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By Lindablue F. Romero

SAIPAN, Northern Mariana Islands (August 11, 1999 - Saipan Tribune)---It was 54 years ago when U.S. bomber Enola Gay dropped an atomic bomb on Hiroshima, killing 140,000 people.

So many stories have been written about the horrors of what had happened, but very few people really know what transpired between August 4-9, 1945 on Tinian Air Base, where the atomic bomb was reconstructed from boxes of parts shipped from the U.S. mainland.

The photographs taken by the 509th Composite Group Photographic Laboratory, U.S. Army Forces have been recently declassified and provide the readers an idea on how the men carried out their job during those historic days.

Former Board of Education member Don A. Farrell was able to retrieve the photographs and the files through a grant from the CNMI Council of Humanities.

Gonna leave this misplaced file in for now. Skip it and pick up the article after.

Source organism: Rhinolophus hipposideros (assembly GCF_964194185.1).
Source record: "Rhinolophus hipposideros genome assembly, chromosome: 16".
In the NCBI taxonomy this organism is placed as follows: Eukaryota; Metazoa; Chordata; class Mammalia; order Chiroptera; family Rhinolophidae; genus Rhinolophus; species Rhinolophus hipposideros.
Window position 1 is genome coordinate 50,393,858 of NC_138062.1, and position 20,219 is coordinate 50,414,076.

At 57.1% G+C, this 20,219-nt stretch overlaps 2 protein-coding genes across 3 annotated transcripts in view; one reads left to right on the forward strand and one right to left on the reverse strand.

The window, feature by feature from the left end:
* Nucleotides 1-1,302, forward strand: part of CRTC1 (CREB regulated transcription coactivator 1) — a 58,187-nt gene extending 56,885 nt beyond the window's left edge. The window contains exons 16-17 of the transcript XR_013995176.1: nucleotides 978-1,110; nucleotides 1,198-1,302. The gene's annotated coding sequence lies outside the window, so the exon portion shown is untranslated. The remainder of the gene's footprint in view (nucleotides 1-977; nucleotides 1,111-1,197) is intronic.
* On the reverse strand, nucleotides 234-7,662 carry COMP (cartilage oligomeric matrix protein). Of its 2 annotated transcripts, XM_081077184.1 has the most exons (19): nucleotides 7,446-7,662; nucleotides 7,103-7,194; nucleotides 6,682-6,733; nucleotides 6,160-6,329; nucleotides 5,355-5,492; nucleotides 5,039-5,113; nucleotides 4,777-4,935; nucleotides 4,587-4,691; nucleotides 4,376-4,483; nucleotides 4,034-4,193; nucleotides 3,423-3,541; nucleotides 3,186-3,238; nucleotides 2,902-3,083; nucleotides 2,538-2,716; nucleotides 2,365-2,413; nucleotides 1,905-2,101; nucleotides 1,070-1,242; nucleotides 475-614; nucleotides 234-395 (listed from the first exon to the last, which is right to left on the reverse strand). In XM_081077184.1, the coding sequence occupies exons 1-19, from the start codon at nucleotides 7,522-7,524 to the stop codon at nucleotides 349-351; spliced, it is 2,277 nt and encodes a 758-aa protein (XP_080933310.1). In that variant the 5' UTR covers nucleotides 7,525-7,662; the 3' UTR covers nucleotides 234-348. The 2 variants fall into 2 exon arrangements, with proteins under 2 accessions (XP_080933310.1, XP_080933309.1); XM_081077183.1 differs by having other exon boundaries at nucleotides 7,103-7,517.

According to Farrell, these previously unpublished photographs represent the frantic and stressful last days of World War II as they were lived by a handful of soldiers, sailors and civilians on Tinian.

Some of the photographs on display include the loading of the bomb onto the B-29s, landing of Enola Gay to Tinian after the strike at Hiroshima and the men who formed the pit crew.

Access to the files was made possible by the National Archives.

The photographs and records are now on file at the Northern Marianas Archives, Northern Marianas College and they are now on exhibit at the Joeten-Kiyu Library.

For additional reports from The Saipan Tribune, go to PACIFIC ISLANDS REPORT News/Information Links: Newspapers/The Saipan Tribune.

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